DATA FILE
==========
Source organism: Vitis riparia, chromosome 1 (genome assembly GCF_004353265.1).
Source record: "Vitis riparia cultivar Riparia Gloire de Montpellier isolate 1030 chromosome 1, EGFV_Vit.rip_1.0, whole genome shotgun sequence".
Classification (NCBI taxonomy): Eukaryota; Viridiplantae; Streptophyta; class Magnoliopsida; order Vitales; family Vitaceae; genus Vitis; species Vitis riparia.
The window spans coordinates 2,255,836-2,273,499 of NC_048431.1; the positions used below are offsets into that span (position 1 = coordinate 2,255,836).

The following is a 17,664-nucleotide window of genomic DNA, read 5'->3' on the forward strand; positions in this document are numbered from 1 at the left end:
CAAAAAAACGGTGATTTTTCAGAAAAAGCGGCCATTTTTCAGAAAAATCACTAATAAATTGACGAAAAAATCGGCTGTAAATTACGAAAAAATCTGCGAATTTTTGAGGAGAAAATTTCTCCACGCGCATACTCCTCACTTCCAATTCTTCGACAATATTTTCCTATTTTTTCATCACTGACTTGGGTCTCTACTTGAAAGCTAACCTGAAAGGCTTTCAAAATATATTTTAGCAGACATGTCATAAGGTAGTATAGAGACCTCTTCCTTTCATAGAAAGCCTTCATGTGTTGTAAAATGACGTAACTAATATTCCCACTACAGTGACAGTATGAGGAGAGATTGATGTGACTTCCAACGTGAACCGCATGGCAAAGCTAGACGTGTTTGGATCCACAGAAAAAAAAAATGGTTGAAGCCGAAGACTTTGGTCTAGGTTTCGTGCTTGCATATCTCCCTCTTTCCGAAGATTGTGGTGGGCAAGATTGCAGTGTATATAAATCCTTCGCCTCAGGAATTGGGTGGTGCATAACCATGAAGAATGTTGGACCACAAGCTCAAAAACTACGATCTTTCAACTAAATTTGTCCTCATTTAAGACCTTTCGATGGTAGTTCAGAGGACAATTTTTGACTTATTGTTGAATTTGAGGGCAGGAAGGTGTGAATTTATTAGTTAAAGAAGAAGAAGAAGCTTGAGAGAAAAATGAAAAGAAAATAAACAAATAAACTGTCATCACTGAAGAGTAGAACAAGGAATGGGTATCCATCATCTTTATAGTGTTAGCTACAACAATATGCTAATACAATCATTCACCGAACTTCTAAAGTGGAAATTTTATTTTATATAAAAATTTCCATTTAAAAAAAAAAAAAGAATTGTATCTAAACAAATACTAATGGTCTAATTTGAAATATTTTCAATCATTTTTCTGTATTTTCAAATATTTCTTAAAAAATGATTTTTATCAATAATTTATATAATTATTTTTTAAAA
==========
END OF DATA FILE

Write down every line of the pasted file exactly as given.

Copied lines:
Source organism: Vitis riparia, chromosome 1 (genome assembly GCF_004353265.1).
Source record: "Vitis riparia cultivar Riparia Gloire de Montpellier isolate 1030 chromosome 1, EGFV_Vit.rip_1.0, whole genome shotgun sequence".
Classification (NCBI taxonomy): Eukaryota; Viridiplantae; Streptophyta; class Magnoliopsida; order Vitales; family Vitaceae; genus Vitis; species Vitis riparia.
The window spans coordinates 2,255,836-2,273,499 of NC_048431.1; the positions used below are offsets into that span (position 1 = coordinate 2,255,836).

The following is a 17,664-nucleotide window of genomic DNA, read 5'->3' on the forward strand; positions in this document are numbered from 1 at the left end:
CAAAAAAACGGTGATTTTTCAGAAAAAGCGGCCATTTTTCAGAAAAATCACTAATAAATTGACGAAAAAATCGGCTGTAAATTACGAAAAAATCTGCGAATTTTTGAGGAGAAAATTTCTCCACGCGCATACTCCTCACTTCCAATTCTTCGACAATATTTTCCTATTTTTTCATCACTGACTTGGGTCTCTACTTGAAAGCTAACCTGAAAGGCTTTCAAAATATATTTTAGCAGACATGTCATAAGGTAGTATAGAGACCTCTTCCTTTCATAGAAAGCCTTCATGTGTTGTAAAATGACGTAACTAATATTCCCACTACAGTGACAGTATGAGGAGAGATTGATGTGACTTCCAACGTGAACCGCATGGCAAAGCTAGACGTGTTTGGATCCACAGAAAAAAAAAATGGTTGAAGCCGAAGACTTTGGTCTAGGTTTCGTGCTTGCATATCTCCCTCTTTCCGAAGATTGTGGTGGGCAAGATTGCAGTGTATATAAATCCTTCGCCTCAGGAATTGGGTGGTGCATAACCATGAAGAATGTTGGACCACAAGCTCAAAAACTACGATCTTTCAACTAAATTTGTCCTCATTTAAGACCTTTCGATGGTAGTTCAGAGGACAATTTTTGACTTATTGTTGAATTTGAGGGCAGGAAGGTGTGAATTTATTAGTTAAAGAAGAAGAAGAAGCTTGAGAGAAAAATGAAAAGAAAATAAACAAATAAACTGTCATCACTGAAGAGTAGAACAAGGAATGGGTATCCATCATCTTTATAGTGTTAGCTACAACAATATGCTAATACAATCATTCACCGAACTTCTAAAGTGGAAATTTTATTTTATATAAAAATTTCCATTTAAAAAAAAAAAAAGAATTGTATCTAAACAAATACTAATGGTCTAATTTGAAATATTTTCAATCATTTTTCTGTATTTTCAAATATTTCTTAAAAAATGATTTTTATCAATAATTTATATAATTATTTTTTAAAA